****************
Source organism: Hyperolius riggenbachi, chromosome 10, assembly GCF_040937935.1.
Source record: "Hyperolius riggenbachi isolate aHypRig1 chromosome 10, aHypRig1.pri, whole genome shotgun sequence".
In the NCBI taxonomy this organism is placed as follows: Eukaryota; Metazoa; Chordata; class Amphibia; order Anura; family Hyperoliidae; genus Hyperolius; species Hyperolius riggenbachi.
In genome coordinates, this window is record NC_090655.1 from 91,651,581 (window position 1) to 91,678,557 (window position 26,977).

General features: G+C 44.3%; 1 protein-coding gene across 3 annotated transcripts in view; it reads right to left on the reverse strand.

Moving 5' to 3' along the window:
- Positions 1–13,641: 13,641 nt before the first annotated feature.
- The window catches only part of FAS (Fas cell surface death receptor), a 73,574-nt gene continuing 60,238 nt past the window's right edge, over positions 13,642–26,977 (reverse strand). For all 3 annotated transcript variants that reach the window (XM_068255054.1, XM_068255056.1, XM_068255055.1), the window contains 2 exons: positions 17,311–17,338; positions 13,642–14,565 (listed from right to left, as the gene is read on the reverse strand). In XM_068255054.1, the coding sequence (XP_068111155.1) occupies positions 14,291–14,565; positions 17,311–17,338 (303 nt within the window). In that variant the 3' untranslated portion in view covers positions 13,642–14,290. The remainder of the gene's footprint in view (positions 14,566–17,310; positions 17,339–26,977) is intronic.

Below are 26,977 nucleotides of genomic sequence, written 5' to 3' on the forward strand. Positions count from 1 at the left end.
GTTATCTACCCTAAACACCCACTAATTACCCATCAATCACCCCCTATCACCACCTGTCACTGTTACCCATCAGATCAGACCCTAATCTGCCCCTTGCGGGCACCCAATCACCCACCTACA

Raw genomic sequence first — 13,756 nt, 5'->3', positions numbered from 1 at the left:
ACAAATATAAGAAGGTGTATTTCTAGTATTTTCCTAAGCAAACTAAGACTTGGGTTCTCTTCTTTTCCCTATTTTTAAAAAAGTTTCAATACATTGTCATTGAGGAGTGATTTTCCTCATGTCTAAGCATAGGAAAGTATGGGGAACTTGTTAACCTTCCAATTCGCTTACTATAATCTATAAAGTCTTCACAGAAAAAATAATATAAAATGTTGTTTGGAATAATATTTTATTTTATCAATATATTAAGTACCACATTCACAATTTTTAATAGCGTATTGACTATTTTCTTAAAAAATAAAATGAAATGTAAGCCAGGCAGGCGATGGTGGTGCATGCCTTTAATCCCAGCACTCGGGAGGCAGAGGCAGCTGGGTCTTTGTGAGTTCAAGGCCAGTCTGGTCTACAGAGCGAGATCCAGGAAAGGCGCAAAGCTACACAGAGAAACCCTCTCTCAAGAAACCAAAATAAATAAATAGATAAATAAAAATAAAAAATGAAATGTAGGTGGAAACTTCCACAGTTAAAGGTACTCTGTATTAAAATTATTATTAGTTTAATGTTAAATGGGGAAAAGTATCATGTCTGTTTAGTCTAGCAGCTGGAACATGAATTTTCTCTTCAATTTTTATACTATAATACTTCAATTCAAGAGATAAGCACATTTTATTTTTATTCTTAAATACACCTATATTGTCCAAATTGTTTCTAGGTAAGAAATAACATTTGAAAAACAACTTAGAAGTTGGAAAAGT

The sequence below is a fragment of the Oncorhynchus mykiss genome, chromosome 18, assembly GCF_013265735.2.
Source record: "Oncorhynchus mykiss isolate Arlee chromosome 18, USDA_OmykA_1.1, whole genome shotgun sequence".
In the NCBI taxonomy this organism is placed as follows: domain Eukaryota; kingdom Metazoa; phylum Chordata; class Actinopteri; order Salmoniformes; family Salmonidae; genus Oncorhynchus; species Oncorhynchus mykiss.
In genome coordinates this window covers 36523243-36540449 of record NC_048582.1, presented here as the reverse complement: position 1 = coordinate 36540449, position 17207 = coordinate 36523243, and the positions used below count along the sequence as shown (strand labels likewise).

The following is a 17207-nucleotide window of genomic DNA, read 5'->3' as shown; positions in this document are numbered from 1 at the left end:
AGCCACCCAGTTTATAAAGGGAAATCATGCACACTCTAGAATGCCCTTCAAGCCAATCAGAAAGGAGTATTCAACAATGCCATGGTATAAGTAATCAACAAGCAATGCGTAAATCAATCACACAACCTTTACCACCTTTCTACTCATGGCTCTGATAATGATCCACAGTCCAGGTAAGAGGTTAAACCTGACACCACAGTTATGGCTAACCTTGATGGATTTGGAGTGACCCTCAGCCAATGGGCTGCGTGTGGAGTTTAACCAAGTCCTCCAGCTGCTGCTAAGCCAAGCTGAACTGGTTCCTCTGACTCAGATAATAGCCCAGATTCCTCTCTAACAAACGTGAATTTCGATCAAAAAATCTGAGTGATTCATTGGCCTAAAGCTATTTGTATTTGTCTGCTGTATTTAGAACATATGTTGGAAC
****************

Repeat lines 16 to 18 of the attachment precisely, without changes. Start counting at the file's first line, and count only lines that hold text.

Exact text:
In genome coordinates this window covers 36523243-36540449 of record NC_048582.1, presented here as the reverse complement: position 1 = coordinate 36540449, position 17207 = coordinate 36523243, and the positions used below count along the sequence as shown (strand labels likewise).

The following is a 17207-nucleotide window of genomic DNA, read 5'->3' as shown; positions in this document are numbered from 1 at the left end:
AGCCACCCAGTTTATAAAGGGAAATCATGCACACTCTAGAATGCCCTTCAAGCCAATCAGAAAGGAGTATTCAACAATGCCATGGTATAAGTAATCAACAAGCAATGCGTAAATCAATCACACAACCTTTACCACCTTTCTACTCATGGCTCTGATAATGATCCACAGTCCAGGTAAGAGGTTAAACCTGACACCACAGTTATGGCTAACCTTGATGGATTTGGAGTGACCCTCAGCCAATGGGCTGCGTGTGGAGTTTAACCAAGTCCTCCAGCTGCTGCTAAGCCAAGCTGAACTGGTTCCTCTGACTCAGATAATAGCCCAGATTCCTCTCTAACAAACGTGAATTTCGATCAAAAAATCTGAGTGATTCATTGGCCTAAAGCTATTTGTATTTGTCTGCTGTATTTAGAACATATGTTGGAAC